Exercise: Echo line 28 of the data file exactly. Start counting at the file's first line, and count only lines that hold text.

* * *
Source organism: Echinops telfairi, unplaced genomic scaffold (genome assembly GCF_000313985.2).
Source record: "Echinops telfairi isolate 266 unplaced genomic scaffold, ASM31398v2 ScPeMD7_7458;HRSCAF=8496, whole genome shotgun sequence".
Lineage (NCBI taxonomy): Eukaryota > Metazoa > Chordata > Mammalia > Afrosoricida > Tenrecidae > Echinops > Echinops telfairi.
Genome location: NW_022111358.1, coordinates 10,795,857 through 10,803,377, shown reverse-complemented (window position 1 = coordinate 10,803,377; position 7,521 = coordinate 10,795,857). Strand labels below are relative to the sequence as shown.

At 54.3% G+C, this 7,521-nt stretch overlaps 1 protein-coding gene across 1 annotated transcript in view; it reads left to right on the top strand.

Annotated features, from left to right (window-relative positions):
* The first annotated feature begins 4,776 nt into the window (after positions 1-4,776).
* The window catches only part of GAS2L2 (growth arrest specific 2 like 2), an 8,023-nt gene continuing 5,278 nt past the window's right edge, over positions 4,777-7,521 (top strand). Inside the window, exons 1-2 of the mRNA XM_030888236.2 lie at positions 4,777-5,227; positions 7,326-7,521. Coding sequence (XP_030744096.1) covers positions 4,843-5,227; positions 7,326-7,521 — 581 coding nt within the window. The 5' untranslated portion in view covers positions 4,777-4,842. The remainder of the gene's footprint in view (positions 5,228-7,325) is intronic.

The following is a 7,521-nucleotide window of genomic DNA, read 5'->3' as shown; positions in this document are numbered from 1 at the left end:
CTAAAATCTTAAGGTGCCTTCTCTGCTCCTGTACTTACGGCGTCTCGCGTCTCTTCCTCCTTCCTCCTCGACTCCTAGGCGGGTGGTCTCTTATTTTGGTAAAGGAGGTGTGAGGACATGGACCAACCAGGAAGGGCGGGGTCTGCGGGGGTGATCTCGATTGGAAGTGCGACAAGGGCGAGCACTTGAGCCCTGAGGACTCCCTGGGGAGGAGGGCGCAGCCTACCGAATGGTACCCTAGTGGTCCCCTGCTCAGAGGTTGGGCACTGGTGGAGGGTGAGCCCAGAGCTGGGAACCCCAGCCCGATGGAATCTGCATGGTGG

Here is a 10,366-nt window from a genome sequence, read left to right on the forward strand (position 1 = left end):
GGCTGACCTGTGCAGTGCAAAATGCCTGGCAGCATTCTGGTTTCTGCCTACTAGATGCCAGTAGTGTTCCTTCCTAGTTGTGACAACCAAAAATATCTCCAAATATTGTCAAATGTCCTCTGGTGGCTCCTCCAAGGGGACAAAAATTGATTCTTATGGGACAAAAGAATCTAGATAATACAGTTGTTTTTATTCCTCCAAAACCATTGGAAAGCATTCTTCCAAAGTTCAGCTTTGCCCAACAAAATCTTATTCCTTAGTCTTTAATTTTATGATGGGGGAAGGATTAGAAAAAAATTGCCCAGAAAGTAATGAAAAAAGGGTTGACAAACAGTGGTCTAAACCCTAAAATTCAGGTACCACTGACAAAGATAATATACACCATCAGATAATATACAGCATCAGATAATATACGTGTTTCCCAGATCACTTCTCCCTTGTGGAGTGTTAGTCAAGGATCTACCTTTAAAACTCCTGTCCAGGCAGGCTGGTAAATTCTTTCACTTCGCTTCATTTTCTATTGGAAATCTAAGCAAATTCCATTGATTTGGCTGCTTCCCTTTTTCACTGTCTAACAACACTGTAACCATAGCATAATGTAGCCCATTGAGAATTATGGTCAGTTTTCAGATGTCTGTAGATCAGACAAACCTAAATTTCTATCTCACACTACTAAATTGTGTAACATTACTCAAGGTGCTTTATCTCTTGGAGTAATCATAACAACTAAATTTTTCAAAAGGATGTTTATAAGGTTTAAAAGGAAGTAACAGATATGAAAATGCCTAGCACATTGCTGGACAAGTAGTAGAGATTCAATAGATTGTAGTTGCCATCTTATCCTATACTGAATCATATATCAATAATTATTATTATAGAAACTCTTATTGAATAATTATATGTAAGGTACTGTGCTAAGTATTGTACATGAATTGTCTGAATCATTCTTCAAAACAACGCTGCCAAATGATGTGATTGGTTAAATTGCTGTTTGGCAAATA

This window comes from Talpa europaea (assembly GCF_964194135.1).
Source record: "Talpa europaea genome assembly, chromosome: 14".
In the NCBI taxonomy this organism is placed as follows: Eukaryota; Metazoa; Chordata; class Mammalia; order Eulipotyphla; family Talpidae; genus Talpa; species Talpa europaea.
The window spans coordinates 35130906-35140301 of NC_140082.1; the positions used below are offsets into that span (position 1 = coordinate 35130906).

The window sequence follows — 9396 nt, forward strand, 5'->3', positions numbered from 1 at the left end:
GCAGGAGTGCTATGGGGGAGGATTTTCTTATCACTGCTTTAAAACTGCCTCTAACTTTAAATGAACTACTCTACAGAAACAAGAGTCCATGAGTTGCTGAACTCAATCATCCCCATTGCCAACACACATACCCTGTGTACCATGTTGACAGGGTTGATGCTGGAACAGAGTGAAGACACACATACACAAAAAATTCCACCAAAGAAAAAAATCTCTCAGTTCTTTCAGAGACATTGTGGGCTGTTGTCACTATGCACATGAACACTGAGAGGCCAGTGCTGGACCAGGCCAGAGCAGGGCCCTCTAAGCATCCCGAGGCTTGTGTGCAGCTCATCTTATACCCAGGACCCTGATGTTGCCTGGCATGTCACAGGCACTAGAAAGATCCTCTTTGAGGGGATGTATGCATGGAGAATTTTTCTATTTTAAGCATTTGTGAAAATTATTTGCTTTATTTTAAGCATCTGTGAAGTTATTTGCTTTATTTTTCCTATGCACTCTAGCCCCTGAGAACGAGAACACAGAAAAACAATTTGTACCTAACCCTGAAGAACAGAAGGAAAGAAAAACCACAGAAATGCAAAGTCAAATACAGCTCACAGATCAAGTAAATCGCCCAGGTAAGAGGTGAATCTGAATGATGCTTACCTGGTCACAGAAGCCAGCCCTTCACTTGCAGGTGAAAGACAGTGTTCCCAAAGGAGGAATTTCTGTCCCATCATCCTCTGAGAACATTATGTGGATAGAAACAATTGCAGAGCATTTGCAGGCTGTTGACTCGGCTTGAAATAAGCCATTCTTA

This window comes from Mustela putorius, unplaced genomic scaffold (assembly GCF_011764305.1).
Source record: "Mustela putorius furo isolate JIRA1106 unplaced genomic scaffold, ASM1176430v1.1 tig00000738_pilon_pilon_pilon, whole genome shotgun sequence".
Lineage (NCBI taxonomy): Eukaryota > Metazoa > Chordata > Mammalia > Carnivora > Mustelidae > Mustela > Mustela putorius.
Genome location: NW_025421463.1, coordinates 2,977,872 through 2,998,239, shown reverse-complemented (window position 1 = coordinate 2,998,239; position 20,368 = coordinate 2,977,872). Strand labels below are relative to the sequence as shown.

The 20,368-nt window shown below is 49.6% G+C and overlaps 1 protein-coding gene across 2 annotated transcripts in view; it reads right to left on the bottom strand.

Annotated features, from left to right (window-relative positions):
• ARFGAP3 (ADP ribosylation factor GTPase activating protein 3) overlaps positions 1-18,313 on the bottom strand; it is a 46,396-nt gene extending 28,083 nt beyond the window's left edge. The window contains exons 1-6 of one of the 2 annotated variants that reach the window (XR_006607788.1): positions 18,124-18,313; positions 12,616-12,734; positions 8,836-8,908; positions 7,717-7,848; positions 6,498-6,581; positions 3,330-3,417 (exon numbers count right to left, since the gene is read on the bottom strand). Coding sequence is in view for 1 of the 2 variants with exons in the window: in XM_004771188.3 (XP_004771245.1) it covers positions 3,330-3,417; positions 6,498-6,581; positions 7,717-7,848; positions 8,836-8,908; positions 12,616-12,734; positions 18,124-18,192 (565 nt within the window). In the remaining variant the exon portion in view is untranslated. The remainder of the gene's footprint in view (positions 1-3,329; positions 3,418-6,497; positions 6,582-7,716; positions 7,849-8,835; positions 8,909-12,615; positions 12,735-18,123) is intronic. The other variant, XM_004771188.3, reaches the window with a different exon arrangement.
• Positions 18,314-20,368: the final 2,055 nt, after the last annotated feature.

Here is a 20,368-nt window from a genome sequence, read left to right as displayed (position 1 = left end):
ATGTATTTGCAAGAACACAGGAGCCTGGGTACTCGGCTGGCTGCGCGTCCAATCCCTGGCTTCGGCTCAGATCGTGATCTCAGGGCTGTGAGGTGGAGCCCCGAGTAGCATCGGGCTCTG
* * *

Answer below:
ATGTATTTGCAAGAACACAGGAGCCTGGGTACTCGGCTGGCTGCGCGTCCAATCCCTGGCTTCGGCTCAGATCGTGATCTCAGGGCTGTGAGGTGGAGCCCCGAGTAGCATCGGGCTCTG